But the next time I visit, it’ll be on a non-Saturday so I can see if Granny Mac’s food compares.

Signage indicating proximity to Mexico.  Here’s where we headed south from Gila Bend on Highway 85.

Cab of an old pickup truck made into a fountain – with music playing from inside it!

Coyotes on the loose!

Your one-stop shop:

Jason received this text on his phone as we neared the border (though we didn’t cross it!)

Need a place to store your car?  Or your gun?  While in Mexico…

From the Why Not Travel Store:  “If you need a penny, take one.  If you need two, get a job!”

Interior of the OPCNM Visitor Center

Jason making some purchases

Headed out on the Ajo Mountain Road

Not a great place to have low clearance and low-pro tires!

Quick break near a summit on the trail.

Check the size of that saguaro cactus.

“Double arch”

Dinner spot at Agave Grill in Ajo, Arizona

The burger that wasn’t even on the menu.  We’ll call it, “James’ Juicy Creation.”

Hope you enjoyed coming along!

12 Responses to “Day Trip: Organ Pipe Cactus National Monument in Southern Arizona”

  1. Glad to see more love on the ILX! Love the shade of blue of that Corolla.

    • It’s a pretty poppin’ blue, that’s for sure! Fun car – that one is a manual, too. Nothing like breaking in a brand new car by taking it off-road. Luckily all the cars are now cleaned up and looking fresh with no damage to report.

  2. That burger looks AMAZING. Excuse me while I wipe the drool off my iPad…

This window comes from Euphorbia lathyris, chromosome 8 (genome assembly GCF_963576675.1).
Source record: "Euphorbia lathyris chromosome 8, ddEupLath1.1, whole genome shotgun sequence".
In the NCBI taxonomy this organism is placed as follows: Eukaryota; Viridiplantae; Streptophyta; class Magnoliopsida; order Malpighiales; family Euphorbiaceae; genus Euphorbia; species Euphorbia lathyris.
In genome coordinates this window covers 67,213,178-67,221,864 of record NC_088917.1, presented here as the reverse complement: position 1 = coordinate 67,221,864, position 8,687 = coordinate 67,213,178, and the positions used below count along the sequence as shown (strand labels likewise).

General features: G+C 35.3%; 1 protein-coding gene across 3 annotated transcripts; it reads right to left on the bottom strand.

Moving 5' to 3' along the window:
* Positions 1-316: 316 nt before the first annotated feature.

Very cool trip. Some of the scenery looked like something from No Country for Old Men. Not sure I would have taken the Accord down that road!!

    How’s the ILX holding up?

    • The ILX is at 60% oil life remaining on this change and exhibits very little sign of needing anything for the foreseeable future. It’s been a seriously easy car to keep on the road, despite having 210,000 miles on it now.

  3. The Ajo Mountain dirt road looked to be pretty rough riding. In one of the latest episodes of ‘Barn Find Hunter’, Tom Cotter travelled down a unpaved road and said that after such trips he has to take that woody wagon home and tighten every bolt in it. The joys of classic car ownership, eh!?! The new Corolla looks sporty enough, assuming it’s another press car that James has on loan? We just added a Toyota C-HR to our fleet at work, the design is pretty “out there” on it. Definitely a marmite car.

    • Yes several months ago James had a C-HR and it was wild looking! Adding to the eye-catching factor, was the vivid blue-green color that it came painted in – similar to the teal that my Integra GS-R is painted. That’s a funny comment from Tom Cotter. I haven’t had to tighten any ILX bolts yet 🙂

  4. Mmm…another one of those burgers sure would hit the spot right now! Great write-up and was great to meet up again and do a good ole off-road drive. I spent a good 2hrs doing a wash and plucking small stones out of the tires. Amazingly, my air filter doesn’t look that bad. How did your cleanup go?

    • Haha, I had stones in my tires too. I’ll let them work themselves out! Haven’t popped the hood yet to see how the engine bay fared, but the rest of the car looks like nothing ever happened. Mmm, a burger, even at 9:30 in the morning it sounds appealing.

  5. Fun little day trip. I do think a trip on Sunday to Granny’s needs to be in the works. I didn’t notice that penny jar, that cracks me up.

  6. That saguaro cactus gives the Washington Monument a run for its money. Haha. Happy Turkey Day! 😀

    • We’ll just call it the Arizona Monument! Needs a few Christmas decorations wrapped around it. I’ve spent the last 5 days in gray, chilly Pittsburgh so it definitely feels very holiday-ish. Give me a fireplace and a cocoa!